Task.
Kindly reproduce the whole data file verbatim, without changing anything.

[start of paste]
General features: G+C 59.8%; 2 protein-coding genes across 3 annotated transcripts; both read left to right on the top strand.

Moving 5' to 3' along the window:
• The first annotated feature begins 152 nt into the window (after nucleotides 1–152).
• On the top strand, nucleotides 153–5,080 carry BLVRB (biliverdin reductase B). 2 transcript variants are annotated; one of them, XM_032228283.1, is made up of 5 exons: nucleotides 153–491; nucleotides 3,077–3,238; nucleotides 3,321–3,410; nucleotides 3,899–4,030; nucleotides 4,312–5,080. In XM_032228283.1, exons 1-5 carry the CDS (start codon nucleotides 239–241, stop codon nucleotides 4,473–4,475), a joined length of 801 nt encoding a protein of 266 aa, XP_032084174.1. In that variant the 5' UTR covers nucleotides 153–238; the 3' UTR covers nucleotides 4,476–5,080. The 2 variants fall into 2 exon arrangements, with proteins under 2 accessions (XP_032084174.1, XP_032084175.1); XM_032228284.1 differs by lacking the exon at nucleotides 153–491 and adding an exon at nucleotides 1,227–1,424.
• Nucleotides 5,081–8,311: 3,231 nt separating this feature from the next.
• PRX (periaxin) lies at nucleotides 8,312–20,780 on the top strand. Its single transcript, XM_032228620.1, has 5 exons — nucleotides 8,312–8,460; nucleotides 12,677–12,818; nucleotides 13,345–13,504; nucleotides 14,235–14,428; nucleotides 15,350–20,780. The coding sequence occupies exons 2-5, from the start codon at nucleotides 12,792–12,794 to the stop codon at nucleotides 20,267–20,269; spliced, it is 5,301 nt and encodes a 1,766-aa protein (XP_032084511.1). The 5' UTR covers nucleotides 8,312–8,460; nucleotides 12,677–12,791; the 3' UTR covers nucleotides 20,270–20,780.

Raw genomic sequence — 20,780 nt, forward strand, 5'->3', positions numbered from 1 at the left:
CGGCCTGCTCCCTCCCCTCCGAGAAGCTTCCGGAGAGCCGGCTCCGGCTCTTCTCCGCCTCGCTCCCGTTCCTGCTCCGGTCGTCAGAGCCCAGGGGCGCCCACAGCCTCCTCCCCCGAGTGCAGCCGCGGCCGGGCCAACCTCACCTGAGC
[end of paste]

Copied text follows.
General features: G+C 59.8%; 2 protein-coding genes across 3 annotated transcripts; both read left to right on the top strand.

Moving 5' to 3' along the window:
• The first annotated feature begins 152 nt into the window (after nucleotides 1–152).
• On the top strand, nucleotides 153–5,080 carry BLVRB (biliverdin reductase B). 2 transcript variants are annotated; one of them, XM_032228283.1, is made up of 5 exons: nucleotides 153–491; nucleotides 3,077–3,238; nucleotides 3,321–3,410; nucleotides 3,899–4,030; nucleotides 4,312–5,080. In XM_032228283.1, exons 1-5 carry the CDS (start codon nucleotides 239–241, stop codon nucleotides 4,473–4,475), a joined length of 801 nt encoding a protein of 266 aa, XP_032084174.1. In that variant the 5' UTR covers nucleotides 153–238; the 3' UTR covers nucleotides 4,476–5,080. The 2 variants fall into 2 exon arrangements, with proteins under 2 accessions (XP_032084174.1, XP_032084175.1); XM_032228284.1 differs by lacking the exon at nucleotides 153–491 and adding an exon at nucleotides 1,227–1,424.
• Nucleotides 5,081–8,311: 3,231 nt separating this feature from the next.
• PRX (periaxin) lies at nucleotides 8,312–20,780 on the top strand. Its single transcript, XM_032228620.1, has 5 exons — nucleotides 8,312–8,460; nucleotides 12,677–12,818; nucleotides 13,345–13,504; nucleotides 14,235–14,428; nucleotides 15,350–20,780. The coding sequence occupies exons 2-5, from the start codon at nucleotides 12,792–12,794 to the stop codon at nucleotides 20,267–20,269; spliced, it is 5,301 nt and encodes a 1,766-aa protein (XP_032084511.1). The 5' UTR covers nucleotides 8,312–8,460; nucleotides 12,677–12,791; the 3' UTR covers nucleotides 20,270–20,780.

Raw genomic sequence — 20,780 nt, forward strand, 5'->3', positions numbered from 1 at the left:
CGGCCTGCTCCCTCCCCTCCGAGAAGCTTCCGGAGAGCCGGCTCCGGCTCTTCTCCGCCTCGCTCCCGTTCCTGCTCCGGTCGTCAGAGCCCAGGGGCGCCCACAGCCTCCTCCCCCGAGTGCAGCCGCGGCCGGGCCAACCTCACCTGAGC